Timeless is an over-used word in garden design

A family business established in 1864, Belgian brickmaker Vande Moortel has a huge array of clay pavers for use in landscapes and gardens. Pavers that come in all manner of lengths, finishes and colours.

The wonder of kleiklinker, as they are known in Flemish, is that they work well in contemporary and historic garden design settings alike.

Belgians are among the keenest builders of modernist houses. With clear-headed space definition, they rest these discrete new structures within their settings / gardens by using clay pavers.

After all, kleiklinker are tried and tested. Think of the wealth of medieval towns and cities in the low countries with their expansive marketplaces connected by streets and alleyways. Cue a hard-wearing, flexible surface that unites the eclectic jumble of shops, merchant dwellings, workshops, town halls and the like.

Of course clay is a plentiful material used across Europe. In Italy ‘kleiklinker’ become mattoni di terra cotta as in the vast Piazza del Campo in Siena.

Today construction is underway on a garden I designed for a refurbished country house in Hampshire. With Crittall-style glazing, handmade deVOL cabinets and bare brick walls, the new kitchen is resolutely post-industrial in style. The floor will be in herringbone parquet. What better way to marry this new room with garden and main body of house than by laying a terrace of Vande Moortel clay pavers?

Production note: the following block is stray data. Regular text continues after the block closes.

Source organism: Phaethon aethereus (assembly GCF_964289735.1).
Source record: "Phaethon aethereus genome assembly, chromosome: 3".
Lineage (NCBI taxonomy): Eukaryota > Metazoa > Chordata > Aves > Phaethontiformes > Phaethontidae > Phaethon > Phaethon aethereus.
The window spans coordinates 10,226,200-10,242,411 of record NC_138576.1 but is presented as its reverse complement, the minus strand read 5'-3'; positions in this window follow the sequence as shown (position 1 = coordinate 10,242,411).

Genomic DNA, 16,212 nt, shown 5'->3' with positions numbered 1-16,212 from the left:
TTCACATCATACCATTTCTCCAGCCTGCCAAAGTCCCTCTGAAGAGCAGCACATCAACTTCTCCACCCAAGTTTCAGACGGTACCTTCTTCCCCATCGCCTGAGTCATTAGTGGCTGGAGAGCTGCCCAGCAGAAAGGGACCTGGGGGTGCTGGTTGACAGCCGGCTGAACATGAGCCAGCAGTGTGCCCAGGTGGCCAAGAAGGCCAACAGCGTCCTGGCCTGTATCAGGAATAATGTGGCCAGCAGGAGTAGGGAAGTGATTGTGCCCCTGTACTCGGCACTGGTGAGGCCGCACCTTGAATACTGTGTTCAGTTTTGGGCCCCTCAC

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The pavers are being laid with a 45-degree herringbone pattern, and we even found tile formats to match the parquet pieces. The pavers are flexibly laid using fine sand, with a surrounding course set in mortar for belt-and-brace stability. In this case, we used Ancienne Belgique pavers in Copper Brown, handmade with discretely mixed coloration.  

Even before the work’s complete, the terrace seems to have been part of the garden forever. Just wish I could think of a better adjective than ‘timeless’…

Update: To see more about the design and progress of this garden, click here.